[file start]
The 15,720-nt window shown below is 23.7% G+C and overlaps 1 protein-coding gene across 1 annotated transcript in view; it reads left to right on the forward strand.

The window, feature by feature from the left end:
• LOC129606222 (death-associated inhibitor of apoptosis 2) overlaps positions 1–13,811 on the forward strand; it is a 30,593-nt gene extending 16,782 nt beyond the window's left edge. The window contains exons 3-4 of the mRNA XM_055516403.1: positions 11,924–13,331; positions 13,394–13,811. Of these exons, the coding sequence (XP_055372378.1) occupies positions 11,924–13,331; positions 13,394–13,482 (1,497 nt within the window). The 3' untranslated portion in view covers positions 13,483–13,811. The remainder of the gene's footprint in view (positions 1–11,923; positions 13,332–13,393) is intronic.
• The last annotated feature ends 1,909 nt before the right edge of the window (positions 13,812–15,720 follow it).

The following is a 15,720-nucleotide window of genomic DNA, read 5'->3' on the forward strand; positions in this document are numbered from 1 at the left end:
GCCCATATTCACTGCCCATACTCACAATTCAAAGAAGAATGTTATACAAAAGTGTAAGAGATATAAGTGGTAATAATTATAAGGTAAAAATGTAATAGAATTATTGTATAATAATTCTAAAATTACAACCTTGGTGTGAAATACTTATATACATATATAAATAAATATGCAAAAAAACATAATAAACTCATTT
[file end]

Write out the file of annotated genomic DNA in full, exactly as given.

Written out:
The 15,720-nt window shown below is 23.7% G+C and overlaps 1 protein-coding gene across 1 annotated transcript in view; it reads left to right on the forward strand.

The window, feature by feature from the left end:
• LOC129606222 (death-associated inhibitor of apoptosis 2) overlaps positions 1–13,811 on the forward strand; it is a 30,593-nt gene extending 16,782 nt beyond the window's left edge. The window contains exons 3-4 of the mRNA XM_055516403.1: positions 11,924–13,331; positions 13,394–13,811. Of these exons, the coding sequence (XP_055372378.1) occupies positions 11,924–13,331; positions 13,394–13,482 (1,497 nt within the window). The 3' untranslated portion in view covers positions 13,483–13,811. The remainder of the gene's footprint in view (positions 1–11,923; positions 13,332–13,393) is intronic.
• The last annotated feature ends 1,909 nt before the right edge of the window (positions 13,812–15,720 follow it).

The following is a 15,720-nucleotide window of genomic DNA, read 5'->3' on the forward strand; positions in this document are numbered from 1 at the left end:
GCCCATATTCACTGCCCATACTCACAATTCAAAGAAGAATGTTATACAAAAGTGTAAGAGATATAAGTGGTAATAATTATAAGGTAAAAATGTAATAGAATTATTGTATAATAATTCTAAAATTACAACCTTGGTGTGAAATACTTATATACATATATAAATAAATATGCAAAAAAACATAATAAACTCATTT